Sometimes it’s easy to forget, as we’ve become comfortable with Willie Nelson, just what a game-changer he has been. When it came to casino showroom entertainment back in 1978, Willie Nelson broke all the rules. Nobody had seen anything like him in an atmosphere defined by the traditional crooners in tuxes – Tony Bennett, Franks Sinatra, Eddie Fisher. Blue jeans rarely made an appearance, least of all on the headliner.
Yet, here came Willie, booked into the South Shore Room at Harrah’s Lake Tahoe, one of the most elegant showrooms in the state, brought in by his agent, the legendary Jerry Weintraub (who died just a few weeks ago). He wore blue jeans and that bandana, which has since become inevitably associated with him. His band was a motley assortment.
Audiences had only recently become accustomed to any country music in that room at all. Eddie Arnold broke that mold. But Nelson was no tuxedoed Eddy Arnold, no Mel Tillis in bright blue and glitter. There were many in the audience who walked out. Who did this man think he was? But as quickly as they walked, someone filled their seats, someone waiting in the cancellation line who knew what he didn’t want to miss.
Nelson did back then what he has done since. He started with “Whiskey River” after saying “Good evening” and ended 90 minutes later with a “Good night.” Nary a minute of banter for the entire show. It was not necessary. Still isn’t. The man’s wit is still in his arrangements, phrasing and mastery of lyrics, and there is no longer any need to defend him.
Never miss a local story.
Friday’s set list at Thunder Valley is completely unpredictable. Nelson draws from a deep well of hits, dating back to his early days as a sessions player in Nashville.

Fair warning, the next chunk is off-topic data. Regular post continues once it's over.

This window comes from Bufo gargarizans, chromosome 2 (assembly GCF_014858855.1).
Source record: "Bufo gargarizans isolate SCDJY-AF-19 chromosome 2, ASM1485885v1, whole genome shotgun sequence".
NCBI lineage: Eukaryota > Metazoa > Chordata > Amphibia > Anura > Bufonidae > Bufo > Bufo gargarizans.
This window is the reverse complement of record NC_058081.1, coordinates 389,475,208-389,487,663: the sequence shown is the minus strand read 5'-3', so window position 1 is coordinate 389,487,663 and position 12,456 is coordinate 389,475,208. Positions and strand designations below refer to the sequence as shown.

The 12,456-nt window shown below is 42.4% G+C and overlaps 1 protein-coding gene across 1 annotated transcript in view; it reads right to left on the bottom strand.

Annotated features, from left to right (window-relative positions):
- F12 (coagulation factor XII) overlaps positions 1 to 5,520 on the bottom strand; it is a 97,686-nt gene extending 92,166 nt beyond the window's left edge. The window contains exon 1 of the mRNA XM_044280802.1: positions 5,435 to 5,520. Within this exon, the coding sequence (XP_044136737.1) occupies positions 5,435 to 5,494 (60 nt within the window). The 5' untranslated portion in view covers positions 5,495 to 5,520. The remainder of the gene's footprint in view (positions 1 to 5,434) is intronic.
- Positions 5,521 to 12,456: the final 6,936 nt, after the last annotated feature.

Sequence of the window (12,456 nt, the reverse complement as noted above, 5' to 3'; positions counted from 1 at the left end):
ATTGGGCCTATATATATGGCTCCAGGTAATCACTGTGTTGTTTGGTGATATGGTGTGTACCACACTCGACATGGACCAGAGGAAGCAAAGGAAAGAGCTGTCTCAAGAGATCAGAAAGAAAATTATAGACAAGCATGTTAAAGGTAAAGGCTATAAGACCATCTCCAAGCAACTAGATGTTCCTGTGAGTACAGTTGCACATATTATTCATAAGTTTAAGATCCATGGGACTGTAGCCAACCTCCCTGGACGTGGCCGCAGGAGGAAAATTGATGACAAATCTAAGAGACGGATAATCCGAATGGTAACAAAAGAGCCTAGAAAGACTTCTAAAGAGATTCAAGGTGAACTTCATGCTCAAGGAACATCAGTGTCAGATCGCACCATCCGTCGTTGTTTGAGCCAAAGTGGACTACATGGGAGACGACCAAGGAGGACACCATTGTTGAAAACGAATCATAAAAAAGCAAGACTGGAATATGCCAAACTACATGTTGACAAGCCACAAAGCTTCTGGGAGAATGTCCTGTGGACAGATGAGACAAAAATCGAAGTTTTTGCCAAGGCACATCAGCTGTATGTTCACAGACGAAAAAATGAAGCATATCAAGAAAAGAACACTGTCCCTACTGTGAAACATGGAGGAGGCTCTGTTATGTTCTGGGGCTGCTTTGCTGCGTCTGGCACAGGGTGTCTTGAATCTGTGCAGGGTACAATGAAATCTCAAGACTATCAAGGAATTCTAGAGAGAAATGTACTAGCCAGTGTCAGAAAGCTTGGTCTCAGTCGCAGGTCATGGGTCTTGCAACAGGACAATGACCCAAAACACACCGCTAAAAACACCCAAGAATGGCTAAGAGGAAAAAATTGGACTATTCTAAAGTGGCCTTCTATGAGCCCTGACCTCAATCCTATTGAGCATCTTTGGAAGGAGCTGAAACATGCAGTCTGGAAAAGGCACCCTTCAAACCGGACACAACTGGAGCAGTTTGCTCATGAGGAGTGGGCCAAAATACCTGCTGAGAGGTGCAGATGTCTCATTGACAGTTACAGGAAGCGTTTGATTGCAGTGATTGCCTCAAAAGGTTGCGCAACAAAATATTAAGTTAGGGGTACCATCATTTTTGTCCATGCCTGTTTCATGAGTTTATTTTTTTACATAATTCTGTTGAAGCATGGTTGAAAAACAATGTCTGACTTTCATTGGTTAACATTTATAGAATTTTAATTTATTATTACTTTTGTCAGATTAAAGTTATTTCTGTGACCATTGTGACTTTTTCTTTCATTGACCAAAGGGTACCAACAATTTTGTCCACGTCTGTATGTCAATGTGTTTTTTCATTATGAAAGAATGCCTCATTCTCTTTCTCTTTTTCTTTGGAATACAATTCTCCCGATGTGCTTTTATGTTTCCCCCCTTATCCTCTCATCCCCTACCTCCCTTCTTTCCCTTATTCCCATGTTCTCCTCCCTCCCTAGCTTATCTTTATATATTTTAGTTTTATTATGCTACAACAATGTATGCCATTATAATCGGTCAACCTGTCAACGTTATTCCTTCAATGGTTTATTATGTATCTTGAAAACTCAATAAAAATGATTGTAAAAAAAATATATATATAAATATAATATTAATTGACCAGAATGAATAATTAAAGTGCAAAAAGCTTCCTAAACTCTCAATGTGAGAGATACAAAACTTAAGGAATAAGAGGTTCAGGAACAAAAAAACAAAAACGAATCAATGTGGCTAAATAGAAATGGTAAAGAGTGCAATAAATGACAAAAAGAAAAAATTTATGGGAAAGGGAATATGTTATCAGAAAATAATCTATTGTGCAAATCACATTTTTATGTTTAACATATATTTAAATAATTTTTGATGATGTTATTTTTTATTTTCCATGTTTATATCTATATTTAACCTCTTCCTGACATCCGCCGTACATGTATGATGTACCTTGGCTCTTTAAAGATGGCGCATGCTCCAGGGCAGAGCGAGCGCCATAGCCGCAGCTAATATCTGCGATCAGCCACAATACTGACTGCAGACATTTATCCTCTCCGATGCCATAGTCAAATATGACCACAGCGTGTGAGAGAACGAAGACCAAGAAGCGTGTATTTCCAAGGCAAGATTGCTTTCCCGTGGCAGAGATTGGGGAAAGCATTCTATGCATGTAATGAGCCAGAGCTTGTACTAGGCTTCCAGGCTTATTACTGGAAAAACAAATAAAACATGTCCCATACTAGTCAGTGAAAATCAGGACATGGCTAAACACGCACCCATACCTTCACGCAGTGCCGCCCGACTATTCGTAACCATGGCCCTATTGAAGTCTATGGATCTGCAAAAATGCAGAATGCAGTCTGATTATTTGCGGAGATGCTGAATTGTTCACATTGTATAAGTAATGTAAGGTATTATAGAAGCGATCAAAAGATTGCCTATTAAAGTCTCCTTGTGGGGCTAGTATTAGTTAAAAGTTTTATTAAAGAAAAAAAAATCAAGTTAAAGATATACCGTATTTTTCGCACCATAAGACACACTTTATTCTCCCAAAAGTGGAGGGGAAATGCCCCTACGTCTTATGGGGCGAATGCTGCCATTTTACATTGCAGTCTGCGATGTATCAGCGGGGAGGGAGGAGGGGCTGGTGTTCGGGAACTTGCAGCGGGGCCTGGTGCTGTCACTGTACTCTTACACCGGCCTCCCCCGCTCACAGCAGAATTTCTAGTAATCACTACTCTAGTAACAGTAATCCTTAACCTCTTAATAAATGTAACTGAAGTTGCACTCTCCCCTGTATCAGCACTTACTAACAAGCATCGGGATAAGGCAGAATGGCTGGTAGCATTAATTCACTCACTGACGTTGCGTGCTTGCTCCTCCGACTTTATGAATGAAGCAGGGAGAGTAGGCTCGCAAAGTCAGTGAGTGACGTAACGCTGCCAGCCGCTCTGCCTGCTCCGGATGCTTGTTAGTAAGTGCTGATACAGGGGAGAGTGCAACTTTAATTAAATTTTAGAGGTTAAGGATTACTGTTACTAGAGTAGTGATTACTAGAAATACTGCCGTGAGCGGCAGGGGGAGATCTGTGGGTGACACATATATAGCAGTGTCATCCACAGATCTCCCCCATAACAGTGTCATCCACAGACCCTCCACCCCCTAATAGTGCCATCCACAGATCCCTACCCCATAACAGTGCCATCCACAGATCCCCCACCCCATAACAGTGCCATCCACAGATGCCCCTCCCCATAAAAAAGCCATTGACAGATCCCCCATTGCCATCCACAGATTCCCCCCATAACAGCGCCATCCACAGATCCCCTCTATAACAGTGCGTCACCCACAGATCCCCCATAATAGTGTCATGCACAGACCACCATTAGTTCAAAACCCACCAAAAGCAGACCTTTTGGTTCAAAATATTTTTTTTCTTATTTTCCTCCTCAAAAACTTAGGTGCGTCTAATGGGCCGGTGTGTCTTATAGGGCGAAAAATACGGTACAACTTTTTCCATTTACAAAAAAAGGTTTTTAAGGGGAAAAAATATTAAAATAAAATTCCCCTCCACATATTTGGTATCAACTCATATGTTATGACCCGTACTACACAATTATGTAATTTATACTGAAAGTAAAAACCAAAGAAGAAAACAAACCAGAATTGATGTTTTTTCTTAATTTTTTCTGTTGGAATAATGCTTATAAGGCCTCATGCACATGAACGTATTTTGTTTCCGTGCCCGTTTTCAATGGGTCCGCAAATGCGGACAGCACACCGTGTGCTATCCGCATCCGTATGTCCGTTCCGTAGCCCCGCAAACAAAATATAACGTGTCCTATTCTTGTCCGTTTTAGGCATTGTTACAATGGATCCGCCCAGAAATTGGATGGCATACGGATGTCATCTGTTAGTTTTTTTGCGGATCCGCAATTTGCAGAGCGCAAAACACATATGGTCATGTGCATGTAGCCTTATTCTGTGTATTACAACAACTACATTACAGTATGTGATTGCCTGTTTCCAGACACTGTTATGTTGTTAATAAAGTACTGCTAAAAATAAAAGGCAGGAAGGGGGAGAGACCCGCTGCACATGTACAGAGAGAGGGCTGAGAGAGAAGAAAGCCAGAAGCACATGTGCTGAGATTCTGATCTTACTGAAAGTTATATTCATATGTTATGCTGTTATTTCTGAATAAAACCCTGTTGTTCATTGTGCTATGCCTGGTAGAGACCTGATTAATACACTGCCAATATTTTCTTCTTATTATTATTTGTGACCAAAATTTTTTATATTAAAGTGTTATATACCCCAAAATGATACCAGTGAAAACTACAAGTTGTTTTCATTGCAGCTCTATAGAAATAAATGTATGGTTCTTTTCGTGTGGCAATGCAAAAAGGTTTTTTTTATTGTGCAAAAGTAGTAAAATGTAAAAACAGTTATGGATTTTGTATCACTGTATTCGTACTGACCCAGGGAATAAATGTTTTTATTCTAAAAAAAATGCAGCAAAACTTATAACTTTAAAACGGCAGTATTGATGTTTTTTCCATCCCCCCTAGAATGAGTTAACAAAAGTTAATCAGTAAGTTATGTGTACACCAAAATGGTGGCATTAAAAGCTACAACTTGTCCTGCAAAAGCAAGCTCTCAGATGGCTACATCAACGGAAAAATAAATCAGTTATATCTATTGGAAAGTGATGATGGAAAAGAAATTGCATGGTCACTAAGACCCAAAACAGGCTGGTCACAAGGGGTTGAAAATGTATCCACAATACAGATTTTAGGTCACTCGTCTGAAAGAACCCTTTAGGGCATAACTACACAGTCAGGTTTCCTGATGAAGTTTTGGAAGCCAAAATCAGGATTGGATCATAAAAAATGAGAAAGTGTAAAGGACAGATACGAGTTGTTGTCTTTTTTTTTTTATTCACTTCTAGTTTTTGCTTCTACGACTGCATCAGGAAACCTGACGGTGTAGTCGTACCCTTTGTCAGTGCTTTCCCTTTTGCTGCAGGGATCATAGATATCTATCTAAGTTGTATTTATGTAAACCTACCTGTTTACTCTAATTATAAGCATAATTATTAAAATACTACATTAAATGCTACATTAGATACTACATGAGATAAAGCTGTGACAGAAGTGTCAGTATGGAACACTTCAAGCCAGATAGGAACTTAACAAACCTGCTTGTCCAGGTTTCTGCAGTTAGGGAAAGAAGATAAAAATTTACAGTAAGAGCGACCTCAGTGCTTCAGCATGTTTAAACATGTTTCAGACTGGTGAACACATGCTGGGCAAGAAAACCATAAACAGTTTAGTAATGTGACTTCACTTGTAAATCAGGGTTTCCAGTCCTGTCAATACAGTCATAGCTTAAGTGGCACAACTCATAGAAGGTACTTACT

And there’s a bonus this show: Nelson will be joined by Alison Krauss and Union Station and their excellent bluegrass and country takes. For a simple introduction to this Krauss’ talent, listen to “Raising Sand,” her 2007 six-Grammy-Awards-winning album with Robert Plant. Union Station includes another Grammy winner – Dobro master Jerry Douglas, whose new band the Earls of Leicester recently headlined the Lake Tahoe Bluegrass Festival. (7 p.m.; $49.75-$189.75; thundervalleyresort.com)
From the beginning Keb’ Mo’ has laughed at references to him as a “Delta Blues” performer. Sure, he (Kevin Moore) was heavily influenced by Muddy Waters and Howlin’ Wolf, but he’s from Los Angeles and quickly developed his own style, mixing genres at will. He plays Cache Creek on Saturday. (8 p.m.; $49-$69; cachecreek.com)
Two biggies this week include Train, touring to promote their latest album, “Bulletproof Picasso,” appearing at Harveys Lake Tahoe Outdoor Amphitheater, joined by The Fray and Matt Nathanson, on Tuesday (8 p.m.; $49.50-$99.50; Ticketmaster); and Kenny Chesney, whose “The Big Revival Tour” is No. 4 in the country, on Wednesday (8 p.m.; $79.50-$149.50; Ticketmaster).